Conservationists who were Important to Iowa: Louis H. Pammel

While Louis H. Pammel wasn’t born in Iowa, he became a huge part of Iowa history.

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Courtesy of Iowa State University Library

Pammel was born in Wisconsin in 1862 where he stayed to attend the University of Wisconsin. He received his bachelor’s degree, master’s degree and Ph. D. from the University of Wisconsin. He trained under professors at Washington University, the University of Wisconsin and as an assistant to a professor at Harvard.

Pammel had gained valuable experience before 1889 when he joined Iowa State College which became Iowa State University. He was a professor of botany but also taught Landscape Architecture. He also became the Experiment Station Botanist at the college while he was there.

While at Iowa State University, Pammel worked with many plants doing research and writing for numerous publications. He was also a part of many organizations. The most important organization was the Board of Conservation.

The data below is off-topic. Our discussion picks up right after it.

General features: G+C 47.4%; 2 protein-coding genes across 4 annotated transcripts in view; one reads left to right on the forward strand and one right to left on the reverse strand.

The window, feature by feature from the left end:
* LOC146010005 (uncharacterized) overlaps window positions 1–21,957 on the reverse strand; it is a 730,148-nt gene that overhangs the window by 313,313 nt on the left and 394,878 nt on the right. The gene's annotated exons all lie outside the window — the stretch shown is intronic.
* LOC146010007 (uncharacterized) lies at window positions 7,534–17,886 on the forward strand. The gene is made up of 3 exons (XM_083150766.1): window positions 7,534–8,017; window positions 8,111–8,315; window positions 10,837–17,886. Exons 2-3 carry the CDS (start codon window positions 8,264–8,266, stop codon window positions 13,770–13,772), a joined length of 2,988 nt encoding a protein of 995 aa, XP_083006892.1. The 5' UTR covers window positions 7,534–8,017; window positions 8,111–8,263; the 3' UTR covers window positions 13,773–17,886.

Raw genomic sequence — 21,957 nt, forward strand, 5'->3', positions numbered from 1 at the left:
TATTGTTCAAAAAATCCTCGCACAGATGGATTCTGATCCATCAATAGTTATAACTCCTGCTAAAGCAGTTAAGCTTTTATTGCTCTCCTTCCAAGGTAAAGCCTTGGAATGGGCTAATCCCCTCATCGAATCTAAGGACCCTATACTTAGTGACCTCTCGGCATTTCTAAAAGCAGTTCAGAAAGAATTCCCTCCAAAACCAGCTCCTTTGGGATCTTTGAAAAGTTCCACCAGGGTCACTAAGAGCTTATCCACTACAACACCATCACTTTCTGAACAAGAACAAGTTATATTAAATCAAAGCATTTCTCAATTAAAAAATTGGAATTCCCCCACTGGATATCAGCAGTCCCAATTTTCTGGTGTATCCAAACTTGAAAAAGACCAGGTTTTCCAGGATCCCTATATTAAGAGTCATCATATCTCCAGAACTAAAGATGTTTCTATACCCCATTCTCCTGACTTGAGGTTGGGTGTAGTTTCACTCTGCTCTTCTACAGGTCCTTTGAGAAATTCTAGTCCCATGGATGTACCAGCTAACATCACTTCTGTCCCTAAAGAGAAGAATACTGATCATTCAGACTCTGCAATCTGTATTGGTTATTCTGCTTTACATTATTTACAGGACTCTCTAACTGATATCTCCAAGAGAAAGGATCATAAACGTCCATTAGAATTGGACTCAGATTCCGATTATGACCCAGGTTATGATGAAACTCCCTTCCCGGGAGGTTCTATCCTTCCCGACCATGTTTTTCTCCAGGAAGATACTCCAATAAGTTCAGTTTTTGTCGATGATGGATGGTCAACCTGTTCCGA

An act passed in 1917 created the Board of Conservation which Pammel was the board’s first chairman and president appointed by the Iowa governor at the time. Even before this board was created, Pammel was an advocate for protecting lands for the future.

Pammel spent nine years on the Iowa State Board of Conservation and in that time, he was able to establish 38 state parks. Because of all of Pammel’s hard work, Iowa was one of the first states to have a state park system. The first designated state park was Backbone State Park which was dedicated in 1920.

Pammel did a lot of work for the state park system by finding people to donate or fund the board. He also completed much research during this time and continued speaking publicly about the need for conservation of land in Iowa.

In 1927, Pammel left the board and in 1928, Pammel State Park was dedicated in Madison County. After all the work Pammel did for Iowa, it’s only fitting he has a state park named after him.